B.C. candidates from both major parties were speaking out this weekend about facing incidents of racism and sexism on the campaign trail.
BC Liberal candidate for Saanich South, Rishi Sharma, and his campaign team say they were fixing signs Saturday night when a man and women pulled up, got out of a vehicle and yelled at the candidate and his supporters.
In a social media video, which has since garnered 5,000 views, the campaign team says the pair was acting in a threatening manor and the man was using racial slurs and making disparaging remarks about Sharma’s ethnicity.
Sharma said he made the video capturing his campaign team’s reaction and shared it online to highlight the reality that this type of racist abuse continues to occur.
“I wanted to get it on video not because of what happened to me, because I’m used to that happening to me, I just wanted to ignore it,” Sharma said.
“But this is the first time this happened to three other caucasian people so I wanted to capture their emotions, their feeling, that raw feeling that they had. So we did and if you look at the video, you can tell the anxiety, the hate, the trauma, the emotion it is all there. It’s all real. So imagine how often we have to deal with that as people of colour.”
Sharma said that seeing messages of support online in reaction to his video has been heartwarming.
The candidate said it is empowering to be able to share the story on social media.
“I think communicating about something like this is very healthy for your mental health and fore your anxiety. So if you have the opportunity to share it, which I did, and then get all that love and support around you it is such an amazing feeling. I’ve never had that before,” Sharma.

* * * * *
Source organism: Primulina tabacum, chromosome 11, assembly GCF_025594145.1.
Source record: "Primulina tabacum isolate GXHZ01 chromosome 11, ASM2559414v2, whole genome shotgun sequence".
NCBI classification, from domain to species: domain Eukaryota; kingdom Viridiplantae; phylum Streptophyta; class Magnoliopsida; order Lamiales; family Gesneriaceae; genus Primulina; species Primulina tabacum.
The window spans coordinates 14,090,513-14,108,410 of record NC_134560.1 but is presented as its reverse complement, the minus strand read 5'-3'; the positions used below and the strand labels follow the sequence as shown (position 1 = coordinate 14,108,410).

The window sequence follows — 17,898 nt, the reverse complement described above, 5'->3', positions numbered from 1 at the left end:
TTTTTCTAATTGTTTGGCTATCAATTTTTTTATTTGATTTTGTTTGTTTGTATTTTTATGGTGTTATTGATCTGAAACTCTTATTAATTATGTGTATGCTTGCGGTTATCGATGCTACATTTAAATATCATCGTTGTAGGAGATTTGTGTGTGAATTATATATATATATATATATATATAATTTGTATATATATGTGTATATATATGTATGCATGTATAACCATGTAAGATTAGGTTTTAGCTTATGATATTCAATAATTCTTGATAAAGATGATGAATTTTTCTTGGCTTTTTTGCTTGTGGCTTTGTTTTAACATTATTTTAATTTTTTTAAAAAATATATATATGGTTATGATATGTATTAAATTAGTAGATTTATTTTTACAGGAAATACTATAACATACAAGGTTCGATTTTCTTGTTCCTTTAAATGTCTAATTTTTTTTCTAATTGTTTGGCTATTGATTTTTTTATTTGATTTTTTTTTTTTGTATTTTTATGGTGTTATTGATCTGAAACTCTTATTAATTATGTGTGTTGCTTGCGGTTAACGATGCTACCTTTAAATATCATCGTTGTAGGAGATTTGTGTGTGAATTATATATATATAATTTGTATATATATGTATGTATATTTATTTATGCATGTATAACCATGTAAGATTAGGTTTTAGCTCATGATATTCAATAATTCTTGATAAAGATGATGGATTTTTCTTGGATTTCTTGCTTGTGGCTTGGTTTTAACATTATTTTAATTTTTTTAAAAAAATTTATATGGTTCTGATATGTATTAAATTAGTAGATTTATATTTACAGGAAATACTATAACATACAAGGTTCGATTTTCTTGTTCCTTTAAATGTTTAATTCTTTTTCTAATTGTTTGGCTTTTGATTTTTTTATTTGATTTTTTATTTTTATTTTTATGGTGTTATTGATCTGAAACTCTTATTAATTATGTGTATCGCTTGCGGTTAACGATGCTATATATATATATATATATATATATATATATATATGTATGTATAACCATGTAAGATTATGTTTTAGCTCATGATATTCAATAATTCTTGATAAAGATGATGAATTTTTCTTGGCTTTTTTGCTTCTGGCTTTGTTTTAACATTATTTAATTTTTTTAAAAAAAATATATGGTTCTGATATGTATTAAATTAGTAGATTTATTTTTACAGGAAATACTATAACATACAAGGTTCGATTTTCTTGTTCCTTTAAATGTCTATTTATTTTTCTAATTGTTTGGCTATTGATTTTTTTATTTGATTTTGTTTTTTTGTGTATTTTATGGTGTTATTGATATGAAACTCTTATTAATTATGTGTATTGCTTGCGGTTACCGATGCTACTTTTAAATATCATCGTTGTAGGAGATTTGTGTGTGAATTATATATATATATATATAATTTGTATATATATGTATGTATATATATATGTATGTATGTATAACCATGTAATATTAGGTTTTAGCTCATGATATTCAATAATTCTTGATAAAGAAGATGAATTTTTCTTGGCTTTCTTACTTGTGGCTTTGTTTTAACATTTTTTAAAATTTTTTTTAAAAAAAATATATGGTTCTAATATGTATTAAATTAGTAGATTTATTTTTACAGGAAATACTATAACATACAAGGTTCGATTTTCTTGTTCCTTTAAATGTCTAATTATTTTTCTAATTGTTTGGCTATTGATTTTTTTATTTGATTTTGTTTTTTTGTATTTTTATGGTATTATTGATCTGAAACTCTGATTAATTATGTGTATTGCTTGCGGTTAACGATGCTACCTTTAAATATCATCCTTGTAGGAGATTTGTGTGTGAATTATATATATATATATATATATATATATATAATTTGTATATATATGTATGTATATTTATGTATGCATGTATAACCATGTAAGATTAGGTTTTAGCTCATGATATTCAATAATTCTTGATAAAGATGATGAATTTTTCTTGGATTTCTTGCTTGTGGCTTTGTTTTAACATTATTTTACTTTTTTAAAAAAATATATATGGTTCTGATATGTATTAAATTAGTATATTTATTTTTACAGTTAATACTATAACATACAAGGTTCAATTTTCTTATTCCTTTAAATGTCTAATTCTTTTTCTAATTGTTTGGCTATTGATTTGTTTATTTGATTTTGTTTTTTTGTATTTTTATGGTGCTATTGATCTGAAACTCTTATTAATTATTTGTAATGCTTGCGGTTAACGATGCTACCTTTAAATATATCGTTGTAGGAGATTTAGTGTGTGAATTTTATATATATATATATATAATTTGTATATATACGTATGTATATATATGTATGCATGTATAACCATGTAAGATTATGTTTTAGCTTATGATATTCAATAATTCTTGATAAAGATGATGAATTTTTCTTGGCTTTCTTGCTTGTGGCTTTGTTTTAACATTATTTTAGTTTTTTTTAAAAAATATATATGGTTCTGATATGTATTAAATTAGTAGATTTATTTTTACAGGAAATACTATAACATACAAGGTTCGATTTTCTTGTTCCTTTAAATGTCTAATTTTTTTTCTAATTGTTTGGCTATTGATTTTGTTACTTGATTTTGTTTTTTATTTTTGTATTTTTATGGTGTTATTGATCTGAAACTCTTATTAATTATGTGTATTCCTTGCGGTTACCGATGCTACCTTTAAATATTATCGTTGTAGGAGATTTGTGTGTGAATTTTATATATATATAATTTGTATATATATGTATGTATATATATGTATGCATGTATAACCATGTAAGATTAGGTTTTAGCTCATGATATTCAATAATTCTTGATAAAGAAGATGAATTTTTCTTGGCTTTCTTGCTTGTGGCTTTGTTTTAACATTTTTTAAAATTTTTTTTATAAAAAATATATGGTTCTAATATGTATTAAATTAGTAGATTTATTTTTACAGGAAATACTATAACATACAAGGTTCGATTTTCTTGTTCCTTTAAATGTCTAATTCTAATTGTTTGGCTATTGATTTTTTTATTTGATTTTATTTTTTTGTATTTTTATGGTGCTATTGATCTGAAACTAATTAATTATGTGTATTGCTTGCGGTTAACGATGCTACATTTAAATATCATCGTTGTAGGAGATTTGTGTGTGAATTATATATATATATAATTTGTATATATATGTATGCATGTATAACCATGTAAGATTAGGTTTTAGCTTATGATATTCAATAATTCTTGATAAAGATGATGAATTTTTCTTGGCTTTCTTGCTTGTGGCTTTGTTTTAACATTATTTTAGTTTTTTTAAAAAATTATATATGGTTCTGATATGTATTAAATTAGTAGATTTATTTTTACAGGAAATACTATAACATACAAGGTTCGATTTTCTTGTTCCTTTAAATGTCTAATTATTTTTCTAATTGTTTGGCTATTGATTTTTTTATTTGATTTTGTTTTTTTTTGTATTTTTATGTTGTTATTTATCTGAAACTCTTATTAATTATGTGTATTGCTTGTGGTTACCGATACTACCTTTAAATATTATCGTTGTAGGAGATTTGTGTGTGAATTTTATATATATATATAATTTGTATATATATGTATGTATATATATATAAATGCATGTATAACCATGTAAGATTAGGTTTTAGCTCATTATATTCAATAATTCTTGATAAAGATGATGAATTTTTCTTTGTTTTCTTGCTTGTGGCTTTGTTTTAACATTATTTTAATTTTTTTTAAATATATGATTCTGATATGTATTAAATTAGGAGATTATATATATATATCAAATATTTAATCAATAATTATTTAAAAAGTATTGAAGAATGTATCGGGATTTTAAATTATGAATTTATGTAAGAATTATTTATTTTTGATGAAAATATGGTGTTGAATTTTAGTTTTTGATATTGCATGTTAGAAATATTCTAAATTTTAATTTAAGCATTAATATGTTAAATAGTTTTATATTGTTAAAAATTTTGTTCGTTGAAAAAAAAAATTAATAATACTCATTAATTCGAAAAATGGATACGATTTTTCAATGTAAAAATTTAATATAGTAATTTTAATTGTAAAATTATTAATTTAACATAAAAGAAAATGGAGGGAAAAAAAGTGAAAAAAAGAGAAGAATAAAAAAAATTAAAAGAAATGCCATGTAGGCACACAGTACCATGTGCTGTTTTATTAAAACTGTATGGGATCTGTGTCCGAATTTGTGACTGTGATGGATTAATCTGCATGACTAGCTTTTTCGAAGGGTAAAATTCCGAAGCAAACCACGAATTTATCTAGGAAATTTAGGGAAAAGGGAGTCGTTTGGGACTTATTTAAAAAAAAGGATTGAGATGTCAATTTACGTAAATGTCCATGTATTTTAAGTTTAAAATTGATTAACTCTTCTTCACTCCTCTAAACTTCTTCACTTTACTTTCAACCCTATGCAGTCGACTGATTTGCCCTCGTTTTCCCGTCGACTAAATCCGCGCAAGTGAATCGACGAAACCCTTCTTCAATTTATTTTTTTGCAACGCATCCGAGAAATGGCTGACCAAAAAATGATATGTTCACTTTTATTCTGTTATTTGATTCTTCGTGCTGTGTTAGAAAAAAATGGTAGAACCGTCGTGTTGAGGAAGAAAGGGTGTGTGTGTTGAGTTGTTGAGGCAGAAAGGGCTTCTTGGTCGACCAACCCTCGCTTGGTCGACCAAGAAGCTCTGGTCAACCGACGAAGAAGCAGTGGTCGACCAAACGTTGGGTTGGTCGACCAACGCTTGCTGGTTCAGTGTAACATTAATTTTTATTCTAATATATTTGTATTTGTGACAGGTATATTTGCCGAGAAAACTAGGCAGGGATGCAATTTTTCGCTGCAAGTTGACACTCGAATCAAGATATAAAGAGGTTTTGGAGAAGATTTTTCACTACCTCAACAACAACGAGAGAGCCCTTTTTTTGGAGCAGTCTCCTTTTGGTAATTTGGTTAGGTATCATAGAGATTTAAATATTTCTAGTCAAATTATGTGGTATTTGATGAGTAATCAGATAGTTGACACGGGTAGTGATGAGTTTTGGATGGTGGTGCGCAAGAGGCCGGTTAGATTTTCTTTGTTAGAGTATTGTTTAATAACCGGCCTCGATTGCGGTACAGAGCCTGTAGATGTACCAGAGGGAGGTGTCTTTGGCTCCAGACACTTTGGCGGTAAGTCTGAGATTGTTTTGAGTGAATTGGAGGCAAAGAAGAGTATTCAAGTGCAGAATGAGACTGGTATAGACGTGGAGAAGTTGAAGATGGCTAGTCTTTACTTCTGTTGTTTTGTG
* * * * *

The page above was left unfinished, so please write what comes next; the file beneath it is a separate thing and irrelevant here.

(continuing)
The politician said he’d like to see all policy enacted in British Columbia looked at through the lenses of diversity and equity.
Meanwhile, a BC NDP candidate for Vernon-Monashee had one of her campaign signs vandalized with a racist image and sexist curse word.
Harwinder Sandhu was alerted to the vandalism by her campaign manager on Friday.
She said she often finds her signs are knocked over, or removed, but she wasn’t prepared to see her sign defaced with a swastika and a curse word that is especially offensive to women.
Sandu said it felt like a double attack on her as a woman of colour and left her feeling crushed.
However, the politician and nurse said this attack only strengths her resolve to continue with her work.
“On the other hand if they are thinking that this will defer me from following the path I’m following to help and educate and serve people, it won’t,” Sandu said.
“Actually every time this happens it has made me stronger in the past.”
The candidate said she is grateful for the support she has received on social media and is glad the incident is being openly discussed.
“It really gives the opportunity to have the much needed dialogue,” she said.